Mayo-Louti Forest Reserve lies about 10 km west of the town of Mokolo and east of the Mandara mountains in the north-west of the country, near the border with Nigeria. The area is relatively flat and is crossed by three main rivers which run south–north through the reserve. The northern edge of the triangular-shaped reserve is bounded by the road between Mokolo and the village of Rumsiki, while the western and eastern borders are formed, respectively, by the Mayo-Louti and Mayo-Wanday rivers. The vegetation is dry savanna woodland with Isoberlinia, Piliostigma, Crossopteryx and Cussonia spp. trees, together with some Khaya senegalensis in places along watercourses. The soil is sandy with many rocky outcrops.
See Box and Table 3 for key species. The area has only been briefly surveyed and, to date, 147 species have been recorded. The site lies at the northern edge of the Sudan–Guinea Savanna biome in Cameroon (and Grafisia torquata appears to reach the northern limit of its range here). Some large raptor species breed in the reserve, including Aquila rapax. Rhinoptilus chalcopterus occurs and probably breeds.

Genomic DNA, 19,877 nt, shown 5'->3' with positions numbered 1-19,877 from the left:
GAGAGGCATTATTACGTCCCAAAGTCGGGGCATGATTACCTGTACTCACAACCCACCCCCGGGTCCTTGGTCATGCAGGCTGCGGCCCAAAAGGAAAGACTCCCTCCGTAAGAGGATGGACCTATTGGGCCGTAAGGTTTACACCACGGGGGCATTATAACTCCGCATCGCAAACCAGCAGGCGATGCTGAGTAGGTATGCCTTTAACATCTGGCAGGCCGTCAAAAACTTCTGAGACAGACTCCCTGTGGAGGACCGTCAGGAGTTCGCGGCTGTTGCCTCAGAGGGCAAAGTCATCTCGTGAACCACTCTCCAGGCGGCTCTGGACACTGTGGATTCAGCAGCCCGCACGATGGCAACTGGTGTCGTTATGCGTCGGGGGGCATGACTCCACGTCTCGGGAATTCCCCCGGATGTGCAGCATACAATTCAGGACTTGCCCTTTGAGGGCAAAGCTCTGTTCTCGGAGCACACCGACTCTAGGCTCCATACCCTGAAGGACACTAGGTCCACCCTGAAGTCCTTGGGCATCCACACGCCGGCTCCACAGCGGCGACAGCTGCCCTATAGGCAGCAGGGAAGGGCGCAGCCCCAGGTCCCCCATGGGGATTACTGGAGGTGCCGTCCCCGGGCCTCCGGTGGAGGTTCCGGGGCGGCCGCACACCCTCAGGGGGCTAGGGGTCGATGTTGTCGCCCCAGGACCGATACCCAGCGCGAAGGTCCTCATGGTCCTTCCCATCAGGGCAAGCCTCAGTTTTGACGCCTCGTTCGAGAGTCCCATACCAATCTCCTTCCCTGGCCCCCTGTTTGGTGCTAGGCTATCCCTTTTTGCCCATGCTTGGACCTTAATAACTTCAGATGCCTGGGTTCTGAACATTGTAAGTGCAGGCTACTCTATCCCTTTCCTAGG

Non-bird biodiversity: The mammal Gazella rufifrons (VU) used to be common, and still occurs.
Pressure/threats to key biodiversity
The site holds one of the last areas of Sudanian woodland in Cameroon north of Garoua. Although formally protected, the site is under severe human pressure. Surrounding villages rely heavily on the woodland for fuelwood-collection, a significant part of which is being sold to nearby Mokolo. Hunting pressure is high and the few remaining large mammals are under severe threat.
BirdLife International (2019) Important Bird Areas factsheet: Mayo-Louti Forest Reserve. Downloaded from
http://www.birdlife.org on 18/08/2019.